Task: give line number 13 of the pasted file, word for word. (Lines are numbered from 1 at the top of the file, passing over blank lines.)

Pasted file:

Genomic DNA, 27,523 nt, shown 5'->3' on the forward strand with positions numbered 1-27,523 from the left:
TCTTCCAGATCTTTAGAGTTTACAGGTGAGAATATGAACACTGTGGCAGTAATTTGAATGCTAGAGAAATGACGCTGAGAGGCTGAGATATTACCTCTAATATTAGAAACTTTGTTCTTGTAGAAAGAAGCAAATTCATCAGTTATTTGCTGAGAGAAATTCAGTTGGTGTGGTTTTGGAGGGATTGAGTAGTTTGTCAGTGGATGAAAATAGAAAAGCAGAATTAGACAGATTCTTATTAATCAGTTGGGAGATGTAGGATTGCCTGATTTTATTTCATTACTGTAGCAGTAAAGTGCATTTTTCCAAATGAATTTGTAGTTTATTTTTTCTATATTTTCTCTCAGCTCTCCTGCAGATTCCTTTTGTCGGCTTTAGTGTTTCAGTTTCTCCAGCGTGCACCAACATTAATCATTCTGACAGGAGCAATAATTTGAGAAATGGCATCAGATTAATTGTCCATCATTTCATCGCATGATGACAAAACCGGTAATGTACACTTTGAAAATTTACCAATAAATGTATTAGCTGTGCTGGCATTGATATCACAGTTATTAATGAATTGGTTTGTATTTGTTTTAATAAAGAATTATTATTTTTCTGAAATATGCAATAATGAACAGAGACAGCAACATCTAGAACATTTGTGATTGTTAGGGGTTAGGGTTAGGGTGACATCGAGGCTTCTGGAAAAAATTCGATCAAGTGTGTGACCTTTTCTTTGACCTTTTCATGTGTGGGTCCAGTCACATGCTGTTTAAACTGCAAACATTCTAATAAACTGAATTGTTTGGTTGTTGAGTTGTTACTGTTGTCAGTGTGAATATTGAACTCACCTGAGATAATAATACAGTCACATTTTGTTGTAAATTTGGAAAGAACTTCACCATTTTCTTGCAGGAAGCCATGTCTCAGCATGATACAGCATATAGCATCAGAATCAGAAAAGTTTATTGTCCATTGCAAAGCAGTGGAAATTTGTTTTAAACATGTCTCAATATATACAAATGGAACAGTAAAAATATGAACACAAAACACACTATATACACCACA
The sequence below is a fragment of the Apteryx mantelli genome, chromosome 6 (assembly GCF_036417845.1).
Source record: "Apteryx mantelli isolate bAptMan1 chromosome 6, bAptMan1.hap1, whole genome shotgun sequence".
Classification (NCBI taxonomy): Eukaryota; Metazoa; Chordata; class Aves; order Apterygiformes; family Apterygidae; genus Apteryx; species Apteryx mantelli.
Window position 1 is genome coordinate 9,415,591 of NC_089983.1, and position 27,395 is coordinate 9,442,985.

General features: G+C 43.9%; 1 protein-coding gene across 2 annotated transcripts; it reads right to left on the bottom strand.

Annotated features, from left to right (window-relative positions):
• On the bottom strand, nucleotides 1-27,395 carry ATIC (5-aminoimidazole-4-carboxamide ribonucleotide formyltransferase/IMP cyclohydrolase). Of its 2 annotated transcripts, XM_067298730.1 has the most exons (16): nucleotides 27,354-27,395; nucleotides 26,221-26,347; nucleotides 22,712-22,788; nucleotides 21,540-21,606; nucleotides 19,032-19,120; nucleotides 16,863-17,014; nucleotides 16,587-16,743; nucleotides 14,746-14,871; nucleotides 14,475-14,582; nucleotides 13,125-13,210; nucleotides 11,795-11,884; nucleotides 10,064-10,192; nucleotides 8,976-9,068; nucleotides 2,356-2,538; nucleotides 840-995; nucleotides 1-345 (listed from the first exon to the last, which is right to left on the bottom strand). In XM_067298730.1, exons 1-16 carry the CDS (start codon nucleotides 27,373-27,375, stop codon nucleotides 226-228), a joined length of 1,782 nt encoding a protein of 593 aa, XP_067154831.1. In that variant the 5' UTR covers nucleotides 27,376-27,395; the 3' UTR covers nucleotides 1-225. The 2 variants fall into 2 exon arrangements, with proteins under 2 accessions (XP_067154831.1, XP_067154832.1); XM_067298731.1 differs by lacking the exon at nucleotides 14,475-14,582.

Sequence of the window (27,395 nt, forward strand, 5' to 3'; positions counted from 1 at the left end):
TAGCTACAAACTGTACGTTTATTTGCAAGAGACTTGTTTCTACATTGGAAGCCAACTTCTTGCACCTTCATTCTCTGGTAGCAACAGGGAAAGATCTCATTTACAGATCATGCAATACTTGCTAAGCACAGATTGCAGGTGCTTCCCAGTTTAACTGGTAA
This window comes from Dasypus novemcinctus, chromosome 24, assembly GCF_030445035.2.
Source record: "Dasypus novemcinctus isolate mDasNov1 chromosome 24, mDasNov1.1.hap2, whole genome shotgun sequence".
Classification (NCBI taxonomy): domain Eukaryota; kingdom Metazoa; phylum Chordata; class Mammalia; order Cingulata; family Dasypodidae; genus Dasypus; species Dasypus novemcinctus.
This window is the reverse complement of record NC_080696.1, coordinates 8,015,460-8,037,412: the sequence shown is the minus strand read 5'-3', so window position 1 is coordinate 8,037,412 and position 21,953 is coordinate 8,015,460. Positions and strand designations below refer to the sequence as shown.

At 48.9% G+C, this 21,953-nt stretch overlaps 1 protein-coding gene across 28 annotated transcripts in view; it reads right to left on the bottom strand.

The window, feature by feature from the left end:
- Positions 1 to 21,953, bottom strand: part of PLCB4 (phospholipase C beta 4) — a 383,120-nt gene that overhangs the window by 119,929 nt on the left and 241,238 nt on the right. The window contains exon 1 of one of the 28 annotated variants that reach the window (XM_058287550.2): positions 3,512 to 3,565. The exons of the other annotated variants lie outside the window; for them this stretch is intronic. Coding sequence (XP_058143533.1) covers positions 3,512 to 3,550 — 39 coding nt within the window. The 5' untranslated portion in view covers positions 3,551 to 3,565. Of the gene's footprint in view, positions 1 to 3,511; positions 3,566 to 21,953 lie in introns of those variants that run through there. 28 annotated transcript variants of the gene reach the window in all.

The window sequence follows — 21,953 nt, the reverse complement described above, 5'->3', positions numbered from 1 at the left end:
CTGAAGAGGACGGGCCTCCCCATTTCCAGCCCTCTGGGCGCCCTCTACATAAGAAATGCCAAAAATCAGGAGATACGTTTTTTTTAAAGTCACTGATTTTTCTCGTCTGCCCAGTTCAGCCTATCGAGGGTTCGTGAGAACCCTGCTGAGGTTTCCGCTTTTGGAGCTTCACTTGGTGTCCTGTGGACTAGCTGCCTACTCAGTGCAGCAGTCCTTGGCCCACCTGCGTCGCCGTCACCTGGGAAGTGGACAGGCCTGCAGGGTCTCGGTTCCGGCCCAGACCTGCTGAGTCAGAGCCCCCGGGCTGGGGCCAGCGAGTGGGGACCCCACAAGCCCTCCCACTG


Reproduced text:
Source record: "Dasypus novemcinctus isolate mDasNov1 chromosome 24, mDasNov1.1.hap2, whole genome shotgun sequence".